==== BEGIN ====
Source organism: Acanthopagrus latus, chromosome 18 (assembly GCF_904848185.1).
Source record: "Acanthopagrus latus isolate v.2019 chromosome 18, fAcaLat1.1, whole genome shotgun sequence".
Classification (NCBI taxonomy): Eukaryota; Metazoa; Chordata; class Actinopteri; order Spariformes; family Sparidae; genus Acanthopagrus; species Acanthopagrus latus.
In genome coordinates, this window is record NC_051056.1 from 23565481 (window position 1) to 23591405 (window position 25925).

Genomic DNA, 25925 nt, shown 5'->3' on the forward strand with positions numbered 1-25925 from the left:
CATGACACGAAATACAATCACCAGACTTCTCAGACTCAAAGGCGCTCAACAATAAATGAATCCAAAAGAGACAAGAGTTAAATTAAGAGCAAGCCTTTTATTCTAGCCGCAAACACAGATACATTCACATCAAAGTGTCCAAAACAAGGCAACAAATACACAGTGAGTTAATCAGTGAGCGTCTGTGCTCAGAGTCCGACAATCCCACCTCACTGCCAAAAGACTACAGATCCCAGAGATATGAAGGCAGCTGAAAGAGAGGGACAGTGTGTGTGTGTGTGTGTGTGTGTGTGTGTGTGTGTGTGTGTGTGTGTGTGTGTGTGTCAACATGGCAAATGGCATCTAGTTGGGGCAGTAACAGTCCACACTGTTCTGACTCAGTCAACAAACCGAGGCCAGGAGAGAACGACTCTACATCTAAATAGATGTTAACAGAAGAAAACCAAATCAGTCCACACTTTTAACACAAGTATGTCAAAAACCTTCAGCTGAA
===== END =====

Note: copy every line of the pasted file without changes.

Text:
Source organism: Acanthopagrus latus, chromosome 18 (assembly GCF_904848185.1).
Source record: "Acanthopagrus latus isolate v.2019 chromosome 18, fAcaLat1.1, whole genome shotgun sequence".
Classification (NCBI taxonomy): Eukaryota; Metazoa; Chordata; class Actinopteri; order Spariformes; family Sparidae; genus Acanthopagrus; species Acanthopagrus latus.
In genome coordinates, this window is record NC_051056.1 from 23565481 (window position 1) to 23591405 (window position 25925).

Genomic DNA, 25925 nt, shown 5'->3' on the forward strand with positions numbered 1-25925 from the left:
CATGACACGAAATACAATCACCAGACTTCTCAGACTCAAAGGCGCTCAACAATAAATGAATCCAAAAGAGACAAGAGTTAAATTAAGAGCAAGCCTTTTATTCTAGCCGCAAACACAGATACATTCACATCAAAGTGTCCAAAACAAGGCAACAAATACACAGTGAGTTAATCAGTGAGCGTCTGTGCTCAGAGTCCGACAATCCCACCTCACTGCCAAAAGACTACAGATCCCAGAGATATGAAGGCAGCTGAAAGAGAGGGACAGTGTGTGTGTGTGTGTGTGTGTGTGTGTGTGTGTGTGTGTGTGTGTGTGTGTGTGTGTCAACATGGCAAATGGCATCTAGTTGGGGCAGTAACAGTCCACACTGTTCTGACTCAGTCAACAAACCGAGGCCAGGAGAGAACGACTCTACATCTAAATAGATGTTAACAGAAGAAAACCAAATCAGTCCACACTTTTAACACAAGTATGTCAAAAACCTTCAGCTGAA